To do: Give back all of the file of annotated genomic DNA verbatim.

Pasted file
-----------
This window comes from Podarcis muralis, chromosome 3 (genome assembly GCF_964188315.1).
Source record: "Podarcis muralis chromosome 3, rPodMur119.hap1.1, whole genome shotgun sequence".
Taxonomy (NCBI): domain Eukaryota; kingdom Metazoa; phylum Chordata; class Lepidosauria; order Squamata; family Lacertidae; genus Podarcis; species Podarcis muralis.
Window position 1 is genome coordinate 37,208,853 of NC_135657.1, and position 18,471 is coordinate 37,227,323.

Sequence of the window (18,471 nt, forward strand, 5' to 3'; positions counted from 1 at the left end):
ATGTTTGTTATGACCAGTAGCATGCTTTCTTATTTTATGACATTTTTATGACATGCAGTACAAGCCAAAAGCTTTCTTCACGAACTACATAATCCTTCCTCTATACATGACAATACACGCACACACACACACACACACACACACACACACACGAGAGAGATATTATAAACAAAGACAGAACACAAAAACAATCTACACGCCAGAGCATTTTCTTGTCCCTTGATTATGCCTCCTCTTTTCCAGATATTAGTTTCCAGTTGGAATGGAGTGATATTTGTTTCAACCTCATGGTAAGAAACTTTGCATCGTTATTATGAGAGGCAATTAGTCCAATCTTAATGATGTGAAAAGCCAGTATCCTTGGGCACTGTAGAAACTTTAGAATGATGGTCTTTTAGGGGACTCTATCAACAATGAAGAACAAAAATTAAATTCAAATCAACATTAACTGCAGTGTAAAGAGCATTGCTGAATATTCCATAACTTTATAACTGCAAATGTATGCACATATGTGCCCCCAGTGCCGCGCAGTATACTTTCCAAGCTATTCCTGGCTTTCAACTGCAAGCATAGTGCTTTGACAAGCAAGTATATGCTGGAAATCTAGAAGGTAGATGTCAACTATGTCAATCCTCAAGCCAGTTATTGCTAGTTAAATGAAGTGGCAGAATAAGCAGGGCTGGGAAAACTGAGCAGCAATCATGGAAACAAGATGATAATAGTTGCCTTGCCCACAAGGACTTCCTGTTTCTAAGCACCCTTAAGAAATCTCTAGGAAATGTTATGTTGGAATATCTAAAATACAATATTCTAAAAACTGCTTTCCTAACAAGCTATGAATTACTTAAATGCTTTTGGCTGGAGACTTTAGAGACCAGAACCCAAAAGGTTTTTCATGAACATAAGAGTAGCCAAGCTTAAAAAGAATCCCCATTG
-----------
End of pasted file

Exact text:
This window comes from Podarcis muralis, chromosome 3 (genome assembly GCF_964188315.1).
Source record: "Podarcis muralis chromosome 3, rPodMur119.hap1.1, whole genome shotgun sequence".
Taxonomy (NCBI): domain Eukaryota; kingdom Metazoa; phylum Chordata; class Lepidosauria; order Squamata; family Lacertidae; genus Podarcis; species Podarcis muralis.
Window position 1 is genome coordinate 37,208,853 of NC_135657.1, and position 18,471 is coordinate 37,227,323.

Sequence of the window (18,471 nt, forward strand, 5' to 3'; positions counted from 1 at the left end):
ATGTTTGTTATGACCAGTAGCATGCTTTCTTATTTTATGACATTTTTATGACATGCAGTACAAGCCAAAAGCTTTCTTCACGAACTACATAATCCTTCCTCTATACATGACAATACACGCACACACACACACACACACACACACACACACACGAGAGAGATATTATAAACAAAGACAGAACACAAAAACAATCTACACGCCAGAGCATTTTCTTGTCCCTTGATTATGCCTCCTCTTTTCCAGATATTAGTTTCCAGTTGGAATGGAGTGATATTTGTTTCAACCTCATGGTAAGAAACTTTGCATCGTTATTATGAGAGGCAATTAGTCCAATCTTAATGATGTGAAAAGCCAGTATCCTTGGGCACTGTAGAAACTTTAGAATGATGGTCTTTTAGGGGACTCTATCAACAATGAAGAACAAAAATTAAATTCAAATCAACATTAACTGCAGTGTAAAGAGCATTGCTGAATATTCCATAACTTTATAACTGCAAATGTATGCACATATGTGCCCCCAGTGCCGCGCAGTATACTTTCCAAGCTATTCCTGGCTTTCAACTGCAAGCATAGTGCTTTGACAAGCAAGTATATGCTGGAAATCTAGAAGGTAGATGTCAACTATGTCAATCCTCAAGCCAGTTATTGCTAGTTAAATGAAGTGGCAGAATAAGCAGGGCTGGGAAAACTGAGCAGCAATCATGGAAACAAGATGATAATAGTTGCCTTGCCCACAAGGACTTCCTGTTTCTAAGCACCCTTAAGAAATCTCTAGGAAATGTTATGTTGGAATATCTAAAATACAATATTCTAAAAACTGCTTTCCTAACAAGCTATGAATTACTTAAATGCTTTTGGCTGGAGACTTTAGAGACCAGAACCCAAAAGGTTTTTCATGAACATAAGAGTAGCCAAGCTTAAAAAGAATCCCCATTG